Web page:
Thursday, August 13, 2009

Cultural Notes #5

1. When ordering a drink at a restaurant you are always asked if you want the drink warm or cold. Yes, people do order warm water and fanta.
2. Rwandans try to give you the answer that they think you want. Not giving an answer is disrespectful. So… suppose you want to get to a specific place. Oh, let’s say… the post office that just randomly moved from the building it used to be in and left no notice (I wish I was making this up). You ask a person on the street where the post office is… they think. “It’s down that road”, she says. You walk, and find nothing. So, naturally you ask another person, who just points you back down the same path. This will continue until you find a person who actually knows. However, most Rwandans don’t navigate the way we do. They may even work at the post office but won’t be able to tell you if it’s on the left or the right. They think of places in terms of the surrounding area or history. For instance, its past Mujyambere’s house, behind the place where there used to be soccer field.
(Lesson: be patient)
3. Babies are named on the eighth day after they are born. Names always have special meanings that are known. For instance, the name Mukobwajana means you must give a dowry of 100 cows to marry her. Or Gahungu, little boy. Or Ngendakumana, “I go to god”. Sometimes children are named for events happening around the time of the birth, which may or may not be good. However, children now have the right to change their name if it causes problems. It comes in handy when your name means small bad girl (True story, she had her name changed after she personally confronted the mayor. She is only 9 years old.). My friend’s name is Matata. In Swahili this means many problems/worries. I’m afraid to ask why. However, Christians get Christian names eventually. But people don’t have middle names.

Sunday, August 9, 2009

In-Service Training (IST)

On August 1st I left Rwamagana to Kigali. Stayed one night then continued my journey to Kibuye (note: the road is extremely winding with steep canyons and insane bus drivers. I literally heard the tires screech on every turn). Kibuye is a fairly large town in the Western Province on the coast of Lake Kivu, which makes up most of Rwanda's border with the Democratic Republic of Congo (DRC). We stayed in a nice hotel that overlooks the beautiful emerald green lake. Opposite you can see green islands and a short peninsula. The lake is large and looks and sounds like the ocean. All of the volunteers came. We had some celebratory drinks that night and enjoyed the amazing set up.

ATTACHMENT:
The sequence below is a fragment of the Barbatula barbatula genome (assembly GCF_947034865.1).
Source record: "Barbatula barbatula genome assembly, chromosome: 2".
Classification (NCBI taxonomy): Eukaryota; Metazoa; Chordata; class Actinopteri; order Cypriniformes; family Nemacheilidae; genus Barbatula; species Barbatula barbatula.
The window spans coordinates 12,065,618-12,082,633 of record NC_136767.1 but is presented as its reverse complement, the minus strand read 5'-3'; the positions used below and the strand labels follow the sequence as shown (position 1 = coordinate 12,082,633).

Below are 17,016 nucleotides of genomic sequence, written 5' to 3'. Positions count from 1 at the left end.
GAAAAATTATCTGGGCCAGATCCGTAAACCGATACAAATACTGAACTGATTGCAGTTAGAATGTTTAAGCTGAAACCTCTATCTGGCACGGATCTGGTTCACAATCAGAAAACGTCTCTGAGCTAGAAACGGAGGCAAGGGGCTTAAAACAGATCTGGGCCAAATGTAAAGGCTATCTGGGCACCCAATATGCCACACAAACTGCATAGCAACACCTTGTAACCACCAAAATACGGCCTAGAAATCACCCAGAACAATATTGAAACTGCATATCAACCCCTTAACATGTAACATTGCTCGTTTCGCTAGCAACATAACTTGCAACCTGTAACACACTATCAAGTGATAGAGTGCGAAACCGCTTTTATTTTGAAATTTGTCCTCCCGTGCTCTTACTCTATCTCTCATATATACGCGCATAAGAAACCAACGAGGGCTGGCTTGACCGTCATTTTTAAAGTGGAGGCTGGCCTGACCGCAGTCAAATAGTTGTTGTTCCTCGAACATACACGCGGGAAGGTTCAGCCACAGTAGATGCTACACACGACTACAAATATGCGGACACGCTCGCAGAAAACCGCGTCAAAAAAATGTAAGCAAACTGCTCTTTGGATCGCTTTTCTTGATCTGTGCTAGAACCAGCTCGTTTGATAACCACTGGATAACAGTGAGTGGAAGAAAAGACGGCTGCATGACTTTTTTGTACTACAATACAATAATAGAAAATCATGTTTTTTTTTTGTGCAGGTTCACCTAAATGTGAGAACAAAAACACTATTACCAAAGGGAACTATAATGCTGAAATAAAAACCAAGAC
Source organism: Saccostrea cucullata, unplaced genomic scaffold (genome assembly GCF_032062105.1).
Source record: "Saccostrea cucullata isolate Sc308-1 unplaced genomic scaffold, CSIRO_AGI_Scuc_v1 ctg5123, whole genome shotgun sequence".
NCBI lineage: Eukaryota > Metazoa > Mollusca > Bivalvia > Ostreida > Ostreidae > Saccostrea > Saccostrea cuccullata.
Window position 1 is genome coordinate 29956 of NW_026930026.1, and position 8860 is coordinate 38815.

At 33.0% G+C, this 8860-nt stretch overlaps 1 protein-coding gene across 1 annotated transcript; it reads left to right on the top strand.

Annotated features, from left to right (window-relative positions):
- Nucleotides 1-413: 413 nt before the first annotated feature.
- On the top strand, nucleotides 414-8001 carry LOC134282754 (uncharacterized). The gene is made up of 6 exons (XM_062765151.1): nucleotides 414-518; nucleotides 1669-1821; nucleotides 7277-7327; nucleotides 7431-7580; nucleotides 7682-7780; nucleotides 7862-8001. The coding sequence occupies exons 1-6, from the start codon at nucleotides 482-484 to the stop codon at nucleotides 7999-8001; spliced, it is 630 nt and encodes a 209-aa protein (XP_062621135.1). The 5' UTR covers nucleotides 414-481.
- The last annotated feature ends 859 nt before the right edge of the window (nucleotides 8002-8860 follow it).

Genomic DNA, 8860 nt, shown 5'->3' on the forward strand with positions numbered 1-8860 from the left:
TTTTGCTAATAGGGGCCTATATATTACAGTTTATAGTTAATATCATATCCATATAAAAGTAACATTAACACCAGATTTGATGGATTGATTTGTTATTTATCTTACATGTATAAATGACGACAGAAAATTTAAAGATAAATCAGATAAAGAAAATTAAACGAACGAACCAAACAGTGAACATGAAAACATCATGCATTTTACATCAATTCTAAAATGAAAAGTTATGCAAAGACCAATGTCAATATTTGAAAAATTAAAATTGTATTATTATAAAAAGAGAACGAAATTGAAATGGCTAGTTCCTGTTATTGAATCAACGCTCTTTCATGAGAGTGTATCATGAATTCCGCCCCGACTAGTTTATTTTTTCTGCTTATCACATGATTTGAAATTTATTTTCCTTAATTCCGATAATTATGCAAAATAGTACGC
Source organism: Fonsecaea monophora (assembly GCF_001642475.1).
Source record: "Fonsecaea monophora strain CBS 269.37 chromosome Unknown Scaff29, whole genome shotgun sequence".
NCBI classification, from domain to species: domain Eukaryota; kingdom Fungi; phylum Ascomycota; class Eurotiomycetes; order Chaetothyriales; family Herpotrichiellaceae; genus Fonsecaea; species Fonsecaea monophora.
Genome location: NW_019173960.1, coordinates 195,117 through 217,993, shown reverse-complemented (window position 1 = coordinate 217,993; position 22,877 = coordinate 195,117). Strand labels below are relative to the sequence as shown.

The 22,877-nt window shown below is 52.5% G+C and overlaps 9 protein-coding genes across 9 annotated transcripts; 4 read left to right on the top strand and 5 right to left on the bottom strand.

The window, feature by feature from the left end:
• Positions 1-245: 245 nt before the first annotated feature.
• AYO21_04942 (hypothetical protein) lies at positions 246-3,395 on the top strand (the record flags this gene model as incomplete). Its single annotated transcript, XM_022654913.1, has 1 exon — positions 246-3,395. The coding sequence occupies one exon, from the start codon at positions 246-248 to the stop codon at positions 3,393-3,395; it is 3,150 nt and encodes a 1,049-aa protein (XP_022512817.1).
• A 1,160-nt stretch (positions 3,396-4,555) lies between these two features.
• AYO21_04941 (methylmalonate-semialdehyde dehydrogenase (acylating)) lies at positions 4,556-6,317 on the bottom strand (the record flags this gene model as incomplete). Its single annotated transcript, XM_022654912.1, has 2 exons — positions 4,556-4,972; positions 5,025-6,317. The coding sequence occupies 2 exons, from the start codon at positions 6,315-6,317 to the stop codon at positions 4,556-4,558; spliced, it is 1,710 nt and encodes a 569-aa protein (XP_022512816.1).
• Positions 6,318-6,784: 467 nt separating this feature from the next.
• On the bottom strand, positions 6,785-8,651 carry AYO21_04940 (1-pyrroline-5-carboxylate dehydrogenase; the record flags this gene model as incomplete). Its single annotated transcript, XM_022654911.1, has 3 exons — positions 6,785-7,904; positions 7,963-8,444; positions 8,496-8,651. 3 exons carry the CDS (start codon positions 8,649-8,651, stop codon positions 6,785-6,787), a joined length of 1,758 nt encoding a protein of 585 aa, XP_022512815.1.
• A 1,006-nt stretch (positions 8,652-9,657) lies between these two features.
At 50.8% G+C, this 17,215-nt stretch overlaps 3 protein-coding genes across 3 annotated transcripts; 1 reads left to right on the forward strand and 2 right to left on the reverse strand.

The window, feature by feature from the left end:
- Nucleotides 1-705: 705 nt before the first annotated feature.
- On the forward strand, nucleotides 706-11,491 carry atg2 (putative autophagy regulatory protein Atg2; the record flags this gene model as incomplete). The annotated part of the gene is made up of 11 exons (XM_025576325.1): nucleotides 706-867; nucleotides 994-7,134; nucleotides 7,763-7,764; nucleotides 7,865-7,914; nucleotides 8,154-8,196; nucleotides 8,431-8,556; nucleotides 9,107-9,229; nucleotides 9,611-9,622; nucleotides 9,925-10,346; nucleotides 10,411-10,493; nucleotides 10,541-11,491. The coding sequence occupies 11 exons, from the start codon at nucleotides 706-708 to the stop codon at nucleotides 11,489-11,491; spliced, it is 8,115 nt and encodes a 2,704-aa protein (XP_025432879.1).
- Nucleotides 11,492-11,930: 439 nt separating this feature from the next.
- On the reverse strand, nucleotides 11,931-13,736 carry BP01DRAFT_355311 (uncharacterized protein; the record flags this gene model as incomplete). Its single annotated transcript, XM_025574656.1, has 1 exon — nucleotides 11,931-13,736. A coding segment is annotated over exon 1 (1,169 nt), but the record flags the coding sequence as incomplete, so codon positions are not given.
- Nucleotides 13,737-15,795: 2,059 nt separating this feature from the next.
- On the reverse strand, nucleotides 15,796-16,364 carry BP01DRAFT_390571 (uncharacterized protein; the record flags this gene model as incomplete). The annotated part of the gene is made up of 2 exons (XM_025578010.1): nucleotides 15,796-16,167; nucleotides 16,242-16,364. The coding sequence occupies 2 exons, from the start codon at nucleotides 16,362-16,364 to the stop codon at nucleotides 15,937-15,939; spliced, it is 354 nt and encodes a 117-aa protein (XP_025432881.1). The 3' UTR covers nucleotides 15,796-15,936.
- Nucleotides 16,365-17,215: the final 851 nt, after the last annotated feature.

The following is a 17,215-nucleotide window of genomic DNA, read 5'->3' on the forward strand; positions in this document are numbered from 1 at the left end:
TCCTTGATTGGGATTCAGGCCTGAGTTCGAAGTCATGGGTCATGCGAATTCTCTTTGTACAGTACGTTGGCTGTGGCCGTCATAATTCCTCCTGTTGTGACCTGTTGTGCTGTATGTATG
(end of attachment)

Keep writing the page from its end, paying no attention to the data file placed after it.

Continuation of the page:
The next morning I awoke to the sound of singing far off in the distance. I went outside and saw a couple fisherman in a hand made boat rowing full speed across the lake. It was beautiful to see and reminiscent of Rwandan life hundreds of years ago. The singing was incredible and carried across the entire like without a bit of interference. Both fisherman would exchange songs that sometimes have very fast lyrics but incredible melodies. The fact that they sang so well while rowing full speed was even more impressive.

We stayed there for the entire week beginning at 7 am for breakfast to dinner at 8 pm. We had guest speakers, presentations from fellow PCV's and much more. One presentation was about "Kangaroo Mother Care". This is a technique that people are implementing in countries with out resources like incubators for low-birth wieght and premature babies. In it, mothers (and fathers) are taught to carry the baby chest to chest. This way the babies body temperature is kept constant and other benefits too. I was asked to provide the father/baby example. Trust me... there are plenty of pictures that you will see.

I swam in the lake every day and 3 nights. One of the nights was a full moon. On Wednesday, we all took a boat ride to Amahoro island (a tiny island about 10 minutes ride with a bar, volleyball, and food). On Friday, I paid a small price to go water skiing! This was my first time water skiing and I am happy to say that it didn't end in more stitches on my face. In fact, I somehow managed to get up and go around lake for about 15 minutes before I was too exhausted to continue.

It was great to reunite with all of my new found friends. I had a great time.

Amahoro (Peace)

Saturday, August 8, 2009


July began with 2 holidays. The 1st was Rwandan Independence day (1962) and the 4th was Rwandan Liberation day (liberation from genocide that is in 1994). I was in Kigali for the most part during these holidays but didn't do anything special. Taught English all month. Everyday was different and varied from complete success to complete failure. It's hard teaching English.

I took 2 long bike rides. One in Kibungo for 3 hours with my friend Tom. 2nd, I took a ride to lake Muhazi from my apartment (abt 2 1/2 hours). Very cool. On a ride back from work one night I hit a large rock in the middle of the dirt road and flew off the bike managing, somehow, to land on my feet. My white pants were undamaged but my bike was carried home by a couple nice Rwandans guys. I fixed the bike the next day. I'm learning more about bikes here than ever before.

Gave a presentation on family planning (in English w/ a translator) to "model couples". Model couples are trained by an organization called PSI (Population Services International) who do great work in Rwanda and elsewhere. They are married couples who practice family planning. They are trained in family planning methods and other related topics so that they can teach their communities not only by evidence, but by example.

I read "An Ordinary Man". The autobiography of the man who inspired the movie "Hotel Rwanda".

Little by little progress is made.